William F. Martin is Chairman of Washington Policy and Analysis and Former US Deputy Secretary of Energy.
Over the next 15 years, Asia's demand for energy is expected to more than double--accounting for approximately 40 percent of world energy demand. The rapid economic expansion of the industrializing nations of Asia is dramatically redefining energy security in the region for, while this economic growth is raising living standards in many of these nations, it is resulting in a dramatic increase in the demand for energy. The World Bank estimates that, over the next ten years, more than half of all infrastructure expansion in Asia will be devoted to energy-related projects. As Asian energy demand increases, principally for fossil fuels such as oil and coal, the energy insecurity and environmental quality challenges associated with these energy resources become glaringly apparent.
Energy demand has risen in Asia largely as a result of the increasing industrialization of Asian economies. The removal of barriers to free trade and greater liberalization of markets has facilitated a shift in manufacturing away from industrialized economies, such as those in the Organization for Economic Cooperation and Development (OECD), to rapidly industrializing economies, such as those in East Asia. Basic steel production, for example, shifted from the United States and Europe to Japan, then to Korea, and is now concentrated in Thailand and other East Asian economies.
These manufacturing industries, such as steel, use a greater amount of energy per unit of gross domestic product (GDP) than the more service-oriented economies in OECD countries. Energy demand is also expanding because increasing percentages of Asian populations are living in cities. Urbanization leads to a greater demand for refrigerators, televisions, electric fans, and other appliances, and is also directly related to the rise in demand for motorized transportation.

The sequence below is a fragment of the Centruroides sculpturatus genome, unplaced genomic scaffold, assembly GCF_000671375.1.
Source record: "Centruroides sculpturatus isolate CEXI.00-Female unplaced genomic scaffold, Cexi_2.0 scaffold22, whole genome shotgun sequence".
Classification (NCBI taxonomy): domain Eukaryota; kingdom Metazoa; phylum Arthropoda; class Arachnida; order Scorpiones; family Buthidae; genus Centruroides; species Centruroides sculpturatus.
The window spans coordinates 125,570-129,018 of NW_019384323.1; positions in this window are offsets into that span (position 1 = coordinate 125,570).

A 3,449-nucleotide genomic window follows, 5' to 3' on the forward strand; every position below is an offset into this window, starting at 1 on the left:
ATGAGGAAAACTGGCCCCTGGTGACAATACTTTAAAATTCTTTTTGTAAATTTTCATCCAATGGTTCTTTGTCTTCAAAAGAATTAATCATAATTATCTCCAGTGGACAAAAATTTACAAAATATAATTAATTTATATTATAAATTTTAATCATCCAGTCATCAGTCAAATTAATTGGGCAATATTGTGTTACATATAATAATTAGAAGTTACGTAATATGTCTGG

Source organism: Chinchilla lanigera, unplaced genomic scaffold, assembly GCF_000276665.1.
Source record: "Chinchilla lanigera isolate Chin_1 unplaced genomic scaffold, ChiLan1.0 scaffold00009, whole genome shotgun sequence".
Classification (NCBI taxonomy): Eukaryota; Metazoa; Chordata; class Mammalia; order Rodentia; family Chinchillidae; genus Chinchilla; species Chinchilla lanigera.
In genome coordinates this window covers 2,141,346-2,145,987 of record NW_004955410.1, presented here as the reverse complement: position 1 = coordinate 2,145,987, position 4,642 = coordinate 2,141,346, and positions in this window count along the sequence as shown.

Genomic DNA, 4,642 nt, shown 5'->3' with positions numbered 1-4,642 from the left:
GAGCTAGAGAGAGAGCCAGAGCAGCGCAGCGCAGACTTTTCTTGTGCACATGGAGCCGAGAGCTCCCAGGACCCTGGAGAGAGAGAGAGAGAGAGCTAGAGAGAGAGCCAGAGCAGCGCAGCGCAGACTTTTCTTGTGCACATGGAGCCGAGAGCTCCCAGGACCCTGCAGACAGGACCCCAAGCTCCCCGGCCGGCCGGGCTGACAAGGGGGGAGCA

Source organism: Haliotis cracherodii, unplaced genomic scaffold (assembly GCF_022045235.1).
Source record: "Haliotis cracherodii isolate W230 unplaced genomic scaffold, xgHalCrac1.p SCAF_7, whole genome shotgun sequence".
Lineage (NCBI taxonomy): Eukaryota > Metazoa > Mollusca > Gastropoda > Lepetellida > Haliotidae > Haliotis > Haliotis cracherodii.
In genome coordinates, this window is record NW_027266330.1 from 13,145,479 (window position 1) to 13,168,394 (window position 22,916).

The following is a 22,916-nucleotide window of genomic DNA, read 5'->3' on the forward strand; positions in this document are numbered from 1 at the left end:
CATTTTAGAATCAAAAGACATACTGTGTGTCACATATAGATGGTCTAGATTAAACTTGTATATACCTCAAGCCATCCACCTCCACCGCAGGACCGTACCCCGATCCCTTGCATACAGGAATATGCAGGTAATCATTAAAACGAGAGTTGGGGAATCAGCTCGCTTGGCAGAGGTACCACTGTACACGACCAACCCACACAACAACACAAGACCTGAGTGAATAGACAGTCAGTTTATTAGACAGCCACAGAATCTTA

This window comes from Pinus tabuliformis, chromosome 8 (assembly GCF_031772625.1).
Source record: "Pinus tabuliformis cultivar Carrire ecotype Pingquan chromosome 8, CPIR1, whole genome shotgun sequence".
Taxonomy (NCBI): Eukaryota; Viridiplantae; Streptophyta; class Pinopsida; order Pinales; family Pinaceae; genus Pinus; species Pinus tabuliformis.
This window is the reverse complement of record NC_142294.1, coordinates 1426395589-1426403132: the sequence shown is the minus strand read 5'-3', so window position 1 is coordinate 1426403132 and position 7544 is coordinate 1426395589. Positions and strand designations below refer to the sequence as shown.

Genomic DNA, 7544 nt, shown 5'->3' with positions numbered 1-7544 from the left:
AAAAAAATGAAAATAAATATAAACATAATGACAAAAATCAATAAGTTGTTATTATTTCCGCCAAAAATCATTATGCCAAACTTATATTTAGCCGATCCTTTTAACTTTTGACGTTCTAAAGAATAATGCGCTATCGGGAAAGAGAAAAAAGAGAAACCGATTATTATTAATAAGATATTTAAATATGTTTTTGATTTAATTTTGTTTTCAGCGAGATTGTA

Energy and Environmental Insecurity
At present, approximately half of Asia's demand for oil is supplied through imports from outside the region. With a growing transportation sector, this dependence on imports will only worsen over time. While there are several regions in Asia, such as China's Tarim Basin, which could have potentially huge oil reserves, technical and financial obstacles make it unlikely that these areas will be sufficiently exploited to impact oil supply levels in the near future.
Given the soaring demand, this lack of indigenous oil production, is pushing Asian nations toward a greater reliance on oil from the volatile Persian Gulf region. In fact, this huge increase in Asian demand for oil and Asia's subsequent dependence on Middle Eastern oil producers is driving global reliance on the Persian Gulf back toward mid-1970s levels.
Ironically, this increasing Asian dependence is occurring at a time when North America and Europe are lessening their overall dependence on the Middle East. Greater than expected production in the North Sea, Canada, and the Gulf of Mexico is diversifying the base of supply for North America and Europe.
Unfortunately for Asia, there arefewer options. It is inevitable that Asia will become the principal consumer of Middle Eastern oil, engendering entirely new dynamics in the economic, political, and military relations between Asia and the Middle East. Some of these dynamics have already manifested themselves in the new relationship between China and Iran. China's expanding appetite for oil corresponds to Iran's desire to acquire and develop advanced military technology, thus leading to an increased risk of nuclear proliferation.
In addition to the geopolitical risks of Asia's dependence on oil, the environmental impacts of fossil fuel use pose a further challenge. Asia's expanded fossil fuel use will intensify environmental problems such as global climate change and acid rain. Asian nations are expected to double their greenhouse gas emissions over the next 15 years, raising gas emissions from Asian nations from 28 to 45 percent of the world total. …